Style is the watchword. The playwright doesn’t find style, it finds him. David Mamet is known for a certain type of play. Chicago-style, foul-mouthed hustlers (which isn’t fair, he’s greater than that.) Arthur Miller is known for drama. Neil Simon, comedy. Apollinaire and Artaud for surrealism. It will take time to find a niche so don’t get discouraged. The Million Word thing is a cliché, but as with all cliches, there’s a smidgen of truth there.

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  • Nature Of The Beast

No, it doesn’t surprise me that the majority of writers at Script Mag have little interest in playwriting. Every year 50,000+ screenplays are registered with the Writer’s Guild. If you’re in L.A. you can’t walk 10 paces without the proverbial valet busboy bartender slash screenwriter. Your dry cleaning guy just got back from Pitchfest. Your insurance agent just finished an eight-episode web series pilot. Your dentist has a lunch meeting with his new manager, an Ari Emanuel-clone at uber-hip Cafe (K)new. Everyone, everyone, everyone is writing a screenplay.

When’s the last time you met someone who was writing The Great American novel? That was the thing once, way back in Old School times of Fitzgerald and Hemingway.

And when’s the last time you bumped into someone starting a career as a playwright?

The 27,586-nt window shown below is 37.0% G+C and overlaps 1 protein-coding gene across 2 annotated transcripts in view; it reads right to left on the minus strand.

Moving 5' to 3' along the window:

Doesn’t happen often, does it?

If that’s you… you are rare, Good Reader.

Be advised that the title Playwright is a noble breed bestowed only with true outrage and suffrage. It is a solitary lifestyle upon which you are about to embark. The chances of making a living from this ain’t great. The chances of movie fame even less. If money and fame are why you’re getting into this, you should pack it up right now.

Seriously. Pack up. I’ll wait.

You still there? Those few of you left… You were the ones for whom this article was intended. You are gallant and, as Bukowski said, “sick suckers marking time.” Mortality runs through your affairs like a rusted $20 buck Timex watch. Let the screenwriters have their kidney-shaped Hollywood swimming pools, you’ve chosen to look into the face of the Beast, like the Lord Of The Flies kids.

Christ help you, you’re a Playwright.